"There are also multiple complex questions regarding citizenship of children, like in the case of the Israeli couple in 2010, or the case of the Australian couple, who took the child who was 'normal' but left behind the differently-abled child."

India has no existing laws on commercial surrogacy - just loose guidelines.

The draft bill also states that only a couple married for a minimum of two years will be allowed to opt for a surrogate baby. It prohibits intending parents who are in a same sex marriage, live in relationship or single parents to opt for surrogacy.

The NCW however stated that it is keen to broaden the definition of those eligible to be a surrogate mother to ensure that not just married women, but single, unmarried and divorced women too be allowed.

Is it enough?

AIPWA Secretary Kavita Krishnan called commercial surrogacy in India a "transnational mess" in which women's bodies were being plundered, rented and their impoverishment exploited with promises of adequate compensation. "What is consent if it comes out of extreme impoverishment?" she asked.

"First you say the woman who gives birth is the mother. Now you say 'oh! that's just the renting place. The real mother is the one who has genetically given her egg.' But in cases where a woman sells her egg, you say that she's not the real mother, the real mother is the one who bought it to conceive the child. Basically you're saying that if you have the money, a child can be bought any which way how," she says.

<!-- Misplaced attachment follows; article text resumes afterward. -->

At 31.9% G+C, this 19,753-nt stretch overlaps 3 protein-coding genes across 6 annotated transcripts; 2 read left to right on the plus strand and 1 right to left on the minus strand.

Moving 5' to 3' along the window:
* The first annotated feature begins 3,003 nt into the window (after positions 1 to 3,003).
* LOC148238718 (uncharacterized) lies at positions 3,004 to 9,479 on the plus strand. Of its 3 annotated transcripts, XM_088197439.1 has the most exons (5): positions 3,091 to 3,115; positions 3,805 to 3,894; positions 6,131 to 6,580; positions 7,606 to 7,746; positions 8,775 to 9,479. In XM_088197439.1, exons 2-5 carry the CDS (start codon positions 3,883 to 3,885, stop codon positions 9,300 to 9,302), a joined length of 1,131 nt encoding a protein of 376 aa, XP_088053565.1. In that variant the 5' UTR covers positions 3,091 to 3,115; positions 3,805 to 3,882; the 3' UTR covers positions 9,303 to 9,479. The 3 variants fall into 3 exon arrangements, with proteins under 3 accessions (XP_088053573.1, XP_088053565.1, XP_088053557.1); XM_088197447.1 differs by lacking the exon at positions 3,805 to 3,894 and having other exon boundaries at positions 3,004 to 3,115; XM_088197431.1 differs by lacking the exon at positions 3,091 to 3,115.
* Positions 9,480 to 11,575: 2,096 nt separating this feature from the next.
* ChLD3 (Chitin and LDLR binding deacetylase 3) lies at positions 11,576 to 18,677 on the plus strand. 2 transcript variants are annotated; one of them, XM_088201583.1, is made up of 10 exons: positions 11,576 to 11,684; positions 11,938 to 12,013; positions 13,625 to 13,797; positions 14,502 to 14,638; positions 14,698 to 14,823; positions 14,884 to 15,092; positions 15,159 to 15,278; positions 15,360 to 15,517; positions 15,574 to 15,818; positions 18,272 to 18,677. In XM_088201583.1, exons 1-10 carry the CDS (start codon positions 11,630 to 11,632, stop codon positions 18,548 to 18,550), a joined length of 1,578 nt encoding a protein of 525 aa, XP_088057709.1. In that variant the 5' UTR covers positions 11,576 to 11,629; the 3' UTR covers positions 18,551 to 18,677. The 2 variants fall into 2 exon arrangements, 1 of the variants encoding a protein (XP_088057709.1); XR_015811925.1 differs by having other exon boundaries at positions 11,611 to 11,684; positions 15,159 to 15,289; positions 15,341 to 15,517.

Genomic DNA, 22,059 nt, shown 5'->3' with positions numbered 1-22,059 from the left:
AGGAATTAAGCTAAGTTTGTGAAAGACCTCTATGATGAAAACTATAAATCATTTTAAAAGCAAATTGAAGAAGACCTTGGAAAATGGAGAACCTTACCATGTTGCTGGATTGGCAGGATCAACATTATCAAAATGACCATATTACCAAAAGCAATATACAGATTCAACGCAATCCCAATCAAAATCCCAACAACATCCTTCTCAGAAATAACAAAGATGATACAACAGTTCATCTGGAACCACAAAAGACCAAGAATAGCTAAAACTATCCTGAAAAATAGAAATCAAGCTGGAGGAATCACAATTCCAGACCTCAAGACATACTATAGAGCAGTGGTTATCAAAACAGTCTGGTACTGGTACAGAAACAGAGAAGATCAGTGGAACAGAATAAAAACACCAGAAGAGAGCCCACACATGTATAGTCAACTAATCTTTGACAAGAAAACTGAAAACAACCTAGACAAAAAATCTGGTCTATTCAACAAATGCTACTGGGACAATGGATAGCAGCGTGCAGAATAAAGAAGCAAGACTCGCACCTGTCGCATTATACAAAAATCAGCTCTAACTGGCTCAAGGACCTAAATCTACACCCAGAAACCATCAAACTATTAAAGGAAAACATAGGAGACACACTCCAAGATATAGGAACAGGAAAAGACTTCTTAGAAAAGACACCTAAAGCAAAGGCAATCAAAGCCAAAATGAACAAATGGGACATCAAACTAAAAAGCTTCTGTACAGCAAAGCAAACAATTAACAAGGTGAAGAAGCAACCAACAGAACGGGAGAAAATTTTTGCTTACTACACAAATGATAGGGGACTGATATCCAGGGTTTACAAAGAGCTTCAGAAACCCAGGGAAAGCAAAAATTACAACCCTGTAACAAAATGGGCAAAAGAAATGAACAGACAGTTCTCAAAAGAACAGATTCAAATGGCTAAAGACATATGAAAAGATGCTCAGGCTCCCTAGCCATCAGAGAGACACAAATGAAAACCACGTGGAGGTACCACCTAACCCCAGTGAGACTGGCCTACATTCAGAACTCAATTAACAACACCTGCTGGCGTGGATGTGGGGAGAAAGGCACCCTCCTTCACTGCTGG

Many, like Krishnan are of the view that commercial surrogacy should be banned like it is across half the globe because the ethics involved make it impossible to regulate.

Perhaps India should consider the wisdom in what countries like UK, Ireland, Denmark and Belgium are doing by allowing only "altruistic surrogacy" where the surrogate mother is not paid a commercial fee but only paid for her medical expenses. Commercial surrogacy in these countries are banned because it violates human ethics.

While the Indian ART draft bill has plenty of gray, today's announcement helps us pause and invite a healthy debate which is imperative to the framing of any law.

First published: 28 October 2015, 1:08 IST
Shriya Mohan @ShriyaMohan

An editor and writer of development stories at Catch, Shriya has 8 years of experience as a development journalist, holds a Masters degree in Public Policy from the National University of Singapore and is a two-time winner of the National Foundation for India media fellowship award. When she isn't exploring the universe with her two-year-old daughter, she chronicles public anger and shelters relevant stories that don't hang sexily on news pegs.